upStream Open House – Getting Fresh in York Region / Soirée porte ouverte d’upStream : fraîcheur garantie pour la région de York

Michael Johnny, RIR-York

York Region Food Network is addressing the issue of food security through an interesting and innovative project. Through collaborative partnerships and a grant from the Ontario Centres of Excellence, upStream Aquaponics has been launched to pilot sustainable and healthy food development throughout the year.

Le réseau alimentaire de la région de York (York Region Food Network) aborde le problème de l’insécurité alimentaire par un moyen original et innovant. Grâce à des partenariats et des collaborations, et avec une bourse des Centres d’excellence de l’Ontario, upStream Aquaponics a entrepris de guider, au cours de l’année qui vient, le développement durable de l’offre d’aliments sains.

AquaponicsYork KMb had the pleasure of attending an Open House for a project led by the York Region Food Network (YRFN) which has realized development of an aquaponics lab – an urban agriculture innovation hub.  This facility is located in Newmarket, ON, steps away from the GO train station in Newmarket.   Approximately 30 people attended to learn more about the aquaponics lab and to tour the facilities.  YRFN Executive Director Joan Stonehocker addressed the crowd in attendance, identifying that this experiment is an important step for YRFN and the local community to address sustainable food development, healthy eating and food security for neighboring communities.

The KMb Unit at York University was approached by YRFN to partner in support of a research and development opportunity for their successful Ontario Centres of Excellence application, which provided direct funding support for the development of the aquaponics lab.  According to YRFN, the lab is producing 800 heads of lettuce each month and almost 150 tilapia.  Food is distributed through the Good Food Box program to underprivileged residents in the community, local restaurants as well as through an emerging retail operation.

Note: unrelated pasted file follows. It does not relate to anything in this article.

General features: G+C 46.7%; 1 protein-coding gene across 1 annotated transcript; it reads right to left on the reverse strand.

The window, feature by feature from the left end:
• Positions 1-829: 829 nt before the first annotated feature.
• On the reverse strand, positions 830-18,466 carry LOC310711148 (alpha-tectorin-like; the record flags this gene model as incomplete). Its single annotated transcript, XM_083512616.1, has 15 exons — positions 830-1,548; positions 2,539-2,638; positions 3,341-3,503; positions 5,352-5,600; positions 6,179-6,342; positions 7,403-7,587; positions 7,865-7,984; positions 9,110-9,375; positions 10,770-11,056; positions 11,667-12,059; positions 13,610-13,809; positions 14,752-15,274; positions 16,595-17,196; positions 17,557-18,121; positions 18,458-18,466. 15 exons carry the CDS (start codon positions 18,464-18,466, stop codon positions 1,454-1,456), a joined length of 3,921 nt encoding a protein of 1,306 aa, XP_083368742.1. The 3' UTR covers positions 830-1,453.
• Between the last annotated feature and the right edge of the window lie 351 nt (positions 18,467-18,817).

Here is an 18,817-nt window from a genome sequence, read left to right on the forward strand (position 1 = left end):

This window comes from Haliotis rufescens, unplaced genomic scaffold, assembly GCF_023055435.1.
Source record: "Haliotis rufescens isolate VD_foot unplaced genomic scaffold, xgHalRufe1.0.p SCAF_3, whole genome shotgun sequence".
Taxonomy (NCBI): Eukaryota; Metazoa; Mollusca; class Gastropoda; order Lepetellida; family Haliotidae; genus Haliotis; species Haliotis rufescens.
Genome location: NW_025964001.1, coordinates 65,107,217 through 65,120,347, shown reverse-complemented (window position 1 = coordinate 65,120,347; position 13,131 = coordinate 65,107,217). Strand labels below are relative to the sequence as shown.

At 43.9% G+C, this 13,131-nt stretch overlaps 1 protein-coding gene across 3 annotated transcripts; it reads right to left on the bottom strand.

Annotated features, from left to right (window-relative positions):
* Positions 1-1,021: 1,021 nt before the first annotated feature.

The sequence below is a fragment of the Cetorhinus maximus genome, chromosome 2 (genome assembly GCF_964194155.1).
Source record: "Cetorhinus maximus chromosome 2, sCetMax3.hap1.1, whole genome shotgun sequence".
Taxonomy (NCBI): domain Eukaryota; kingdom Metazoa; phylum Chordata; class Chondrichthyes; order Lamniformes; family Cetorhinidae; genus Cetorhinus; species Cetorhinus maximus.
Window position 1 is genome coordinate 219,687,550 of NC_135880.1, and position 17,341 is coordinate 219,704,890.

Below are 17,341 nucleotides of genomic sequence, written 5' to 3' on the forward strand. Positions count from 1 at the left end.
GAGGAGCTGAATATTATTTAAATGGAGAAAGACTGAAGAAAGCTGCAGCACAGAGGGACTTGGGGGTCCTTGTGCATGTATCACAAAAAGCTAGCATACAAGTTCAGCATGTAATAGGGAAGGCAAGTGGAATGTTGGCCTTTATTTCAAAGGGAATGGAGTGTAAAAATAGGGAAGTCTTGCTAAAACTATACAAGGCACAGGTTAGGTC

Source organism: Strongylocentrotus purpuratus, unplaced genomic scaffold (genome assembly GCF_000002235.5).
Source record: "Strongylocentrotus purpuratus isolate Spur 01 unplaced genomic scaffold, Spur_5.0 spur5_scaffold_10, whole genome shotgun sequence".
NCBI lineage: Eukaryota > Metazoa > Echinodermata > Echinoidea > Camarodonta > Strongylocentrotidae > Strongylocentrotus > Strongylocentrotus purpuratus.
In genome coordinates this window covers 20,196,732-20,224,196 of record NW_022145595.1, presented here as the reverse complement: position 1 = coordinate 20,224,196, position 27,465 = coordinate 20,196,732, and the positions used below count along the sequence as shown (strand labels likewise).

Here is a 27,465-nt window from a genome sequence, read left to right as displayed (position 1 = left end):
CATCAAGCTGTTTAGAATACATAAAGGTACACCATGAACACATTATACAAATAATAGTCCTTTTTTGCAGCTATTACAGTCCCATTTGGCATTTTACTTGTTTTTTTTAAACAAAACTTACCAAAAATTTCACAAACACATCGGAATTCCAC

With food insecurity identified by YRFN and United Way York Region as a community priority, KMb is a proud partner of this project and is seeking engagement from interested researchers on an ongoing basis.  Efficacy, economic, health and environmental themes are all prevalent in the development of an aquaponics lab.  Our office was also proud to support an event on Friday April 4, which YRFN hosted around Food Waste.  York graduate students and researchers from the University of Guelph participated in the presentations and workshops that were aimed to promote education, awareness and an action agenda around food security and food waste management in York Region.

KMb engages in a wide range of activities bridging and enabling research to help inform public policy and professional practice.  Based on the samples I was able to consume following the Open House, YRFN and their upStream project are well positioned to have a significant and positive impact on communities in York Region.  Add a nice balsamic vinaigrette and we’re taking KMb to the next level!

Aquaponic Lettuce

Researchers and Knowledge Mobilizers Both Know: Food is Important / Les chercheurs et les agents de mobilisation le savent : la bouffe, ça compte

Shawna Reibling, RIR – Laurier

Sometimes when mobilizing knowledge and brokering relationships, it is the environment and soft skills that make for a positive interaction. Knowledge mobilization and brokering can take place over the dinner table. 

Quand il s’agit de mobiliser [s1] les connaissances et de tisser des échanges, il arrive que ce soit l’ambiance et le savoir-être – les compétences relationnelles – qui transforment une rencontre en interaction décisive. La mobilisation et le courtage des connaissances se font aussi autour de la table.

Alison Blay-Palmer“Farmers’ markets sell good quality, fresh food. There is a shorter food chain and consumers know where it’s coming from,” says Alison Blay-Palmer, a local food researchers and co-Director of the Laurier Centre for Sustainable Food Systems.

Blay-Palmer is being recognized as one of three finalists for an award recognizing her partnerships with the community. She is working with local farmers, exploring how to improve opportunities for farmers to increase their capacity for making local food sustainable and viable. The award is being offered by the Social Sciences and Humanities Research Council of Canada. The winner will be announced in October in Montreal.

“Food is a social vehicle and it makes connections with people,” Blay-Palmer has commented. This is true both in her research, but also for the work of knowledge mobilization. Having a welcoming space for people wanting to learn about your work includes: comfortable chairs, chairs that work for people with disabilities, food, drink and a good temperature. These are all parts of the “set up” of brokering a relationship between two people, or an information sharing seminar for 20 people.